When we talk about whether we're allowed to "fight back" against God or not, whether living by faith simply requires us to accept whatever we think He throws our way, this is hard for a lot of Christians. We've been raised on a doctrine that "God is in control" and "God does whatever He wants because He's wiser/smarter/stronger/more glorious than us." And we've been taught that we should just be thankful for that.
Besides, much like the Jews in the exile, we have this understanding that the King has signed these orders, that they are somehow official. It's an edict with His own mark on it. What can we do?
And while it's true that God is in control and that He can do whatever He wants, we must be a people - of faith - who hold even these understandings accountable to the heart that God has revealed to us from the very beginning, from the very first breath. We must hold the notion of God's control accountable to the truth of God's love.
I don't know what the Jews thought of the King. I don't know how much they even really knew about him. Maybe it was a surprise to them to see such an order signed with his ring. Maybe they were shocked that the king they thought they knew would sign off on something like this. Maybe it was completely out of character for what they understood of him.
Maybe there were whispers in the kingdom that Xerxes had lost his mind. That something was happening to the old man.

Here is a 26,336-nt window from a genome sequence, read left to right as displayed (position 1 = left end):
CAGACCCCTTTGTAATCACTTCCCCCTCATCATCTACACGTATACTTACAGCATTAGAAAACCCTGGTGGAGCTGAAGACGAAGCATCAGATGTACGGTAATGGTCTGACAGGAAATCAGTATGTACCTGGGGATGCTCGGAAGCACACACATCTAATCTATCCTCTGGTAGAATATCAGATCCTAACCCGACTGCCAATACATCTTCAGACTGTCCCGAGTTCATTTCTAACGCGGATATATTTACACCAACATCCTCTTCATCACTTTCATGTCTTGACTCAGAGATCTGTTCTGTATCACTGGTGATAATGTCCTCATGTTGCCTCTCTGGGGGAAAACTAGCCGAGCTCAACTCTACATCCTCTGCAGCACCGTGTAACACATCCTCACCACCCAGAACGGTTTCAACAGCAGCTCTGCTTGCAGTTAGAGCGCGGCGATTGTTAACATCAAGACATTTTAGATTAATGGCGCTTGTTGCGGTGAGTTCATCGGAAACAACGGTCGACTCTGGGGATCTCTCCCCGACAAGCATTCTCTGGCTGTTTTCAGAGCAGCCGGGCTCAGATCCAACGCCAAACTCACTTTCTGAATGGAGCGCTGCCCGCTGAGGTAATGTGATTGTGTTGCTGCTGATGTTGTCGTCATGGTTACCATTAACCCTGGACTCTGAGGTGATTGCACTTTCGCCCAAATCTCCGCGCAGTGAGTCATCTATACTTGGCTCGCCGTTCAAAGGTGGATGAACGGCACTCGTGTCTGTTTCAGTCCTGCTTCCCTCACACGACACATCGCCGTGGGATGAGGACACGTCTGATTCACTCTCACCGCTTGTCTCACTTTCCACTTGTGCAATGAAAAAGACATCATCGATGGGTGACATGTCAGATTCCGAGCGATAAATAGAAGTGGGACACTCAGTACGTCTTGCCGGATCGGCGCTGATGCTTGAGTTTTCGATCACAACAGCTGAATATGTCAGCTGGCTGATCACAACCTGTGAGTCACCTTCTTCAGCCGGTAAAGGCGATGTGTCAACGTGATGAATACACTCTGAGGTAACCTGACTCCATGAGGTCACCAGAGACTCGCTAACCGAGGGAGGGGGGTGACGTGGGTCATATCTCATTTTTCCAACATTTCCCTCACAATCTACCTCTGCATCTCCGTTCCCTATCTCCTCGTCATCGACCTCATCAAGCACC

We get a little bit of a glimpse into the character of him when Esther talks about what it would take for her to be willing to go into his chamber and speak to him. There was a rule in the kingdom that no one came to the king without him calling them, and if they did, they were beholden to however he would respond. If he held out his scepter, he received them, and all was well. If he did not..., well, bad things would happen.
Esther said there was no way that she could go into the king; he hadn't summoned her. In fact, he hadn't summoned her in a long time. She might not even have been sure what was going on in the king's realm of things . The only thing she knew was that she was his wife and, at least at one point, he loved her. He probably still did.
Here's where we see a little bit of the king's heart. (Remember when I said that even minor characters have something to teach us? Here is a king who teaches us about God.) Esther, after three days of prayer and fasting, goes into his throne room, unsummoned. And what she finds there is not a king drunk on his own power who is offended by being disturbed.
No, she finds the king who loves her and is gracious to receive her presence. And I suppose this is not a huge surprise to Esther; she knew Xerxes loved her. She knew his character. She knew his heart.
Sure, there was always a chance he was a power-hungry, self-absorbed, authoritative sort of guy, but Esther knew there was more to him than that; she'd lived it.
So it is with us and God. At every turn in our journey of faith, we should expect to find a King who loves us and is gracious to receive our presence. That shouldn't be a surprise to us. He has revealed to us His character; He has revealed to us His heart.
Sure, there's always a chance He's a power-hungry, self-absorbed, authoritative sort of God, but if you've known Him, you know there is more to Him than that. He is, at His core, love. He is, at His core, grace.
And if that's not what we see of Him, if that's not what we receive of Him, if those aren't the things that He is doing in our life, then we have every right to "fight back," to press in, to hold Him to His own standard of goodness.
He's okay with that.
We should be, too.